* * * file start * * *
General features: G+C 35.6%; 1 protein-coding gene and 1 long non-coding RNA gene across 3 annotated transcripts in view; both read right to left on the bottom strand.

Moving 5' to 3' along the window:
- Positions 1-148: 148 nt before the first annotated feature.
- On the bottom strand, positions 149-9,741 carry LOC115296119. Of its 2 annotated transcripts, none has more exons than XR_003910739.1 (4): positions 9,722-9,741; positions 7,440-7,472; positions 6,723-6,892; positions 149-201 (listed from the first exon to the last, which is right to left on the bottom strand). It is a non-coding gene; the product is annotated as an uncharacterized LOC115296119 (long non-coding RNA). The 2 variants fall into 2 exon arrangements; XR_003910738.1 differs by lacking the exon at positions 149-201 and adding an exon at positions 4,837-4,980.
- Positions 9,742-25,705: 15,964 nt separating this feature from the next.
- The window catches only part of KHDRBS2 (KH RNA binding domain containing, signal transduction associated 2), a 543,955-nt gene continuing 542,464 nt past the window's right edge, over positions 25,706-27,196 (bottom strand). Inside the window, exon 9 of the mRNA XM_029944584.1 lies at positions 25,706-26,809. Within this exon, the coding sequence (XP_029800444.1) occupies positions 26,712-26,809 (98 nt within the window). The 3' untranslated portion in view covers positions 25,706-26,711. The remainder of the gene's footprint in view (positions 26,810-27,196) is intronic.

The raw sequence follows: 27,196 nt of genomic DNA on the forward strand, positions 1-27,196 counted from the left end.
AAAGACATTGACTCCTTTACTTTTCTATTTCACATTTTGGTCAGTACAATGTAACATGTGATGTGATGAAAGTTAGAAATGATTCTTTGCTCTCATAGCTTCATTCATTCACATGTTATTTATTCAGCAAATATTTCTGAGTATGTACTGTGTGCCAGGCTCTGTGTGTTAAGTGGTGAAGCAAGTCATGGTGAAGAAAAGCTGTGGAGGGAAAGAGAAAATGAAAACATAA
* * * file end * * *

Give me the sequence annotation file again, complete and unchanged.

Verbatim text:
General features: G+C 35.6%; 1 protein-coding gene and 1 long non-coding RNA gene across 3 annotated transcripts in view; both read right to left on the bottom strand.

Moving 5' to 3' along the window:
- Positions 1-148: 148 nt before the first annotated feature.
- On the bottom strand, positions 149-9,741 carry LOC115296119. Of its 2 annotated transcripts, none has more exons than XR_003910739.1 (4): positions 9,722-9,741; positions 7,440-7,472; positions 6,723-6,892; positions 149-201 (listed from the first exon to the last, which is right to left on the bottom strand). It is a non-coding gene; the product is annotated as an uncharacterized LOC115296119 (long non-coding RNA). The 2 variants fall into 2 exon arrangements; XR_003910738.1 differs by lacking the exon at positions 149-201 and adding an exon at positions 4,837-4,980.
- Positions 9,742-25,705: 15,964 nt separating this feature from the next.
- The window catches only part of KHDRBS2 (KH RNA binding domain containing, signal transduction associated 2), a 543,955-nt gene continuing 542,464 nt past the window's right edge, over positions 25,706-27,196 (bottom strand). Inside the window, exon 9 of the mRNA XM_029944584.1 lies at positions 25,706-26,809. Within this exon, the coding sequence (XP_029800444.1) occupies positions 26,712-26,809 (98 nt within the window). The 3' untranslated portion in view covers positions 25,706-26,711. The remainder of the gene's footprint in view (positions 26,810-27,196) is intronic.

The raw sequence follows: 27,196 nt of genomic DNA on the forward strand, positions 1-27,196 counted from the left end.
AAAGACATTGACTCCTTTACTTTTCTATTTCACATTTTGGTCAGTACAATGTAACATGTGATGTGATGAAAGTTAGAAATGATTCTTTGCTCTCATAGCTTCATTCATTCACATGTTATTTATTCAGCAAATATTTCTGAGTATGTACTGTGTGCCAGGCTCTGTGTGTTAAGTGGTGAAGCAAGTCATGGTGAAGAAAAGCTGTGGAGGGAAAGAGAAAATGAAAACATAA